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The future of food: opportunities to improve health through reformulation

Food industry and trade Food consumption Nutrition Healthy food Public health Obesity United Kingdom

Many of us live in environments where the food that is most readily available is unhealthy. One way we can change this is by reducing the calorie density of the food we eat through reformulation. Calorie density is the number of calories per gram of food, with higher calorie-dense food providing more energy in smaller quantities than less calorie-dense food. This is particularly appealing as these changes are often imperceivable and don’t require individual-level behaviour change. Reformulating foods means using new ingredients, changing recipes or adapting manufacturing processes to reduce their calorie density.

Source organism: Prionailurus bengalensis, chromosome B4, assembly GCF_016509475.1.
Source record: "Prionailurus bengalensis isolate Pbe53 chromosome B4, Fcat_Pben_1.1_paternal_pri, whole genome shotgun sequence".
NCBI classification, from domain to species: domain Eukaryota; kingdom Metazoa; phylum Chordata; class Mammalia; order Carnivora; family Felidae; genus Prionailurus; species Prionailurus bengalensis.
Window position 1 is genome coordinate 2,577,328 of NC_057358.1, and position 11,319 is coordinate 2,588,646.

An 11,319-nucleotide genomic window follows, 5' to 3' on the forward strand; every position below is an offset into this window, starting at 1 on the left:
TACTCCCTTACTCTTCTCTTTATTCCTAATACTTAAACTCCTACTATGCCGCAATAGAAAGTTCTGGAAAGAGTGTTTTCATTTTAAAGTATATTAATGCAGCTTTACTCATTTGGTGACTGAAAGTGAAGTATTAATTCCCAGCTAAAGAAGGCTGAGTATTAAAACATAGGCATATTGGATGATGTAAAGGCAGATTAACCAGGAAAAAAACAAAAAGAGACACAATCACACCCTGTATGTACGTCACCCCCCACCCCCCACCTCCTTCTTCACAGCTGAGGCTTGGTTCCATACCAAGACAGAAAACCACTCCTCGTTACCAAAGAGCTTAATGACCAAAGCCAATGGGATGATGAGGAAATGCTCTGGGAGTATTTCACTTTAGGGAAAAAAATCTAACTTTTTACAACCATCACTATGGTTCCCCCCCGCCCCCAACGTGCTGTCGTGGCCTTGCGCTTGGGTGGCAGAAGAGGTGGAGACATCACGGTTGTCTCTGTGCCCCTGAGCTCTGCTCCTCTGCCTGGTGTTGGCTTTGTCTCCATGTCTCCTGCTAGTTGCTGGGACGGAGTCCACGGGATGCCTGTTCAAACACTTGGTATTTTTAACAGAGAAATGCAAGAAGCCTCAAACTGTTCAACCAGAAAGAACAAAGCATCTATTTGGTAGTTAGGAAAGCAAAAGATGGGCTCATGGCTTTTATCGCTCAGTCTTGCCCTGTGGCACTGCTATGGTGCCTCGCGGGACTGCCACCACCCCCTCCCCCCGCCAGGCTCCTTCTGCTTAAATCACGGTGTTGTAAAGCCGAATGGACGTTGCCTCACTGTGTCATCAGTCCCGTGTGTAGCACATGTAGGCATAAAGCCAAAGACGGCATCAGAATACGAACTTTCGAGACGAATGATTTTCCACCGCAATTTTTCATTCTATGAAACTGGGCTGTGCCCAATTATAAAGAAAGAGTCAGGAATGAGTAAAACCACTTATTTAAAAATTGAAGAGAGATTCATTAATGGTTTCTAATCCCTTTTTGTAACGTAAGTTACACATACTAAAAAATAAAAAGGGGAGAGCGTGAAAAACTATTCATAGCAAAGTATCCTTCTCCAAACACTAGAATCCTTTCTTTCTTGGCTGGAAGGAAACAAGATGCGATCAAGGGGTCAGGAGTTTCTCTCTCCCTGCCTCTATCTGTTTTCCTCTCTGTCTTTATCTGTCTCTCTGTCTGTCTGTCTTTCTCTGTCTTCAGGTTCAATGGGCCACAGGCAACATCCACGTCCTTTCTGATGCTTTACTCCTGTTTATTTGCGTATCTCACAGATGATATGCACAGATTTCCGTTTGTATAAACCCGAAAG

This report uncovers the food categories that could be promising targets for reformulation and identifies the main barriers and opportunities of reformulation for industry and policy-makers. The authors conducted mixed methods research that included interviews with industry and public health stakeholders, alongside analysis of in-home food and drink purchases for over 29,000 households in Great Britain.

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